David Wills, Agri-Food and Biosciences Institute (AFBI) Hillsborough pictured with Professor Diao, a senior member of the management committee in the Chinese Academy of Agricultural Science (CAAS) Feed Research Institute,
AFBI will be holding a series of lunchtime seminars at it Headquarters in Newforge Lane, Belfast during 2015. The first one entitled "Plant community structure of grassland field margins: an ecological basis for management in Northern Ireland" will be held on Tuesday 20th January 2015 at 1.30pm. The seminar will be given by Dr Sharon Spratt from Crops, Grassland & Ecology Branch, Plant Testing Station at Crossnacreevy.
David Johnston and John Archer recently welcomed a group of Chinese scientists to AFBI Loughgall.
As the milk-production potential of dairy cows in Northern Ireland has increased, concentrate feeding has also increased in an attempt to meet the greater energy requirements of these higher-yielding cows. However, as concentrates are more expensive than forages, it is important to ensure that concentrates are used efficiently. Despite this, there is evidence that higher levels of concentrates than needed are being offered on some farms. In these scenarios, the milk-yield response to concentrates offered are often poor and uneconomic, and in many cases a proportion of the concentrate offered could be replaced by lower-cost silage.
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Whilst most grazing livestock were enjoying plentiful supplies of high quality grass and near perfect grazing conditions in early October, a period of very wet weather during early November brought the grazing season on most farms to an abrupt end. The 2014 growing season will be remembered as a very good grass year following a number of difficult seasons. However, as always, there were a few challenges during the year, most notably during the main harvest window for first cut silage. Once again details of grass growth through the season were recorded and highlighted within the DARD and AgriSearch funded GrassCheck project. The data presented in Figure 1 summarise how grass growth during 2014 compared with average growth during the past seven years (2007 to 2013).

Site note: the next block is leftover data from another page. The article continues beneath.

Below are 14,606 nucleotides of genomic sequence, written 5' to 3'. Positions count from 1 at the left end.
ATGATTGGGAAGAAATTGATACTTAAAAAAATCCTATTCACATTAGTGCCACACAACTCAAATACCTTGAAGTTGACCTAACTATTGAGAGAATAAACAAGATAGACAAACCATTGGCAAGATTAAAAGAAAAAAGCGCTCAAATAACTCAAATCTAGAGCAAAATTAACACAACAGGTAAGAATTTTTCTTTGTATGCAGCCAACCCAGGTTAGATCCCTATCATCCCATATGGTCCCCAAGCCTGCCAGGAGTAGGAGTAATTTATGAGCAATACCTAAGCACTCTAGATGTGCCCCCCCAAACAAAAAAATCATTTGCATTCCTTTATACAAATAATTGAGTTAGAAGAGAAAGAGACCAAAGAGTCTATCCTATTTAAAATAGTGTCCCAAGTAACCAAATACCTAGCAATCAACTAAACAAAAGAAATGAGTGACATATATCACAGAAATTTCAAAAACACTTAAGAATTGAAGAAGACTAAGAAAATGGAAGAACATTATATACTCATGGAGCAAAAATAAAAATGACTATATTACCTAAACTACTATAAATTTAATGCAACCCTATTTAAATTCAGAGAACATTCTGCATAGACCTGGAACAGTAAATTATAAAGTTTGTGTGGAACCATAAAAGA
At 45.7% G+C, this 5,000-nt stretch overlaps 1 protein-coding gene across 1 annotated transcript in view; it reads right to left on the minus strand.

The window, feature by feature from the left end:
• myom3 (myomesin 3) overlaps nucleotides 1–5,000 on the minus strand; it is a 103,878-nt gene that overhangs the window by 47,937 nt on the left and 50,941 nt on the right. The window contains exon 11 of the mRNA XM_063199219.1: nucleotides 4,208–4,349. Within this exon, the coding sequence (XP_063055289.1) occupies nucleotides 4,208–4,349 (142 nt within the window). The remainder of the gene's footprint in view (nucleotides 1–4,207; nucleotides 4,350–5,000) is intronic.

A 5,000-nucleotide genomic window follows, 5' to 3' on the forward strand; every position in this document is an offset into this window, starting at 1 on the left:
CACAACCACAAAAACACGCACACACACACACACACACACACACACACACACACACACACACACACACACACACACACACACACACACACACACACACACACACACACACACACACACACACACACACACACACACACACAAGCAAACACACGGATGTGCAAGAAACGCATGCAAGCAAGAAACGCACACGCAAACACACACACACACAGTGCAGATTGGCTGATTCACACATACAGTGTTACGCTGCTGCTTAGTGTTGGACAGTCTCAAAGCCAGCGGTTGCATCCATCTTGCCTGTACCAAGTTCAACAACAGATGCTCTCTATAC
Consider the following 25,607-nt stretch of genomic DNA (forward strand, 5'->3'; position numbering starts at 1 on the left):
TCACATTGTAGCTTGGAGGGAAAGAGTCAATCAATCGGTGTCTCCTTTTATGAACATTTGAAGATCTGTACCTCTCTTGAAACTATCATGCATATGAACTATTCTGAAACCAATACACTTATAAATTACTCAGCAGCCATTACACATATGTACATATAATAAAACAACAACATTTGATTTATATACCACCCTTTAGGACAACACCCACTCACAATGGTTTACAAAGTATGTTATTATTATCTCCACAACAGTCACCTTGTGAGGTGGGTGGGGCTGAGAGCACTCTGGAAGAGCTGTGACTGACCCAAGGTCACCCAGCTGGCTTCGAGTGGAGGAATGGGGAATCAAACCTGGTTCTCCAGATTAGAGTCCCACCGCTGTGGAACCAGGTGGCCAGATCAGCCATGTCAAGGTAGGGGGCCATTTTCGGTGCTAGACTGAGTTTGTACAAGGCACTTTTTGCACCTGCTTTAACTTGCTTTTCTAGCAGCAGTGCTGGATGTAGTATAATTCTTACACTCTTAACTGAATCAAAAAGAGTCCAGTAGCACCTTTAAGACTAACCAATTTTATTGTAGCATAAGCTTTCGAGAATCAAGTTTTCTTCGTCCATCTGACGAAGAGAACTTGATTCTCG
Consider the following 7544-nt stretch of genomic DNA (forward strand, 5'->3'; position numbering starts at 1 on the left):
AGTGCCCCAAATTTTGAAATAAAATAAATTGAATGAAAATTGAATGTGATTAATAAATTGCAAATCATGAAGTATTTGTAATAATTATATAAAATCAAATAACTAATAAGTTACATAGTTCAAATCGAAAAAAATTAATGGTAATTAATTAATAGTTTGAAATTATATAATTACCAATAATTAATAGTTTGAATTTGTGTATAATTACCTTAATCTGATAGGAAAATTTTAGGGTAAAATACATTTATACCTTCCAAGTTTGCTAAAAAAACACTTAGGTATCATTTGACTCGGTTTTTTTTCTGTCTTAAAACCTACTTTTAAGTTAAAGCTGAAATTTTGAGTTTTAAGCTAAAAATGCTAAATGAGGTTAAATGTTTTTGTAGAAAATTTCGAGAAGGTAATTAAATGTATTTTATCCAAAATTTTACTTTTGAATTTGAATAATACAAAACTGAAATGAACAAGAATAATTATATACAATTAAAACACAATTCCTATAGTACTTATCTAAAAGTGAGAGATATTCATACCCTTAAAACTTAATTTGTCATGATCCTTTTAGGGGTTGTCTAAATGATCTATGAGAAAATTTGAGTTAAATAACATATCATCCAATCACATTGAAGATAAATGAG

A group of Chinese agricultural scientists has spent the week with the Agri-Food and Biosciences Institute (AFBI) for training on grass and clover evaluation at AFBI’s Plant Testing Station at Crossnacreevy. Many of the 17 scientists are directors of grass evaluation stations from geographically widespread regions including the island of Hainan in the south, Fuzhou in the east, Inner Mongolia in the north, Lhasa in Tibet and Beijing.
The first few weeks of lactation are the most stressful period throughout the lactation for the high yielding dairy cow as she adjusts to a new routine, mixes with a ‘new’ group of animals, and recovers from calving. In addition, milk yield increases rapidly in the weeks following calving, and in many cases higher yielding cows are unable to consume enough feed to meet their nutrient requirements. As a result, cows frequently enter a prolonged period of negative energy balance in early lactation. Negative energy balance is reflected in a loss of body condition, an increased risk of metabolic disorders, reduced immunity, and a decline in ‘functional traits’ such as health and fertility. Indeed, it is not surprising that the vast majority of production diseases occur in early lactation, before cows reach their maximum milk yield.
Glenariff, an intermediate diploid perennial ryegrass bred by the Agri-Food and Biosciences Institute (AFBI) is the newest variety to be released from the Department of Agriculture For Rural Development (DARD) funded grass breeding programme at Loughgall. The variety will be commercialised in spring 2015 by Barenbrug UK Ltd.
The Agri-Food and Biosciences Institute (AFBI) and the Livestock and Meat Commission (LMC) jointly hosted a major Conference for the Northern Ireland beef industry on Thursday 13th November 2014 at the King’s Hall Conference Centre, Belfast.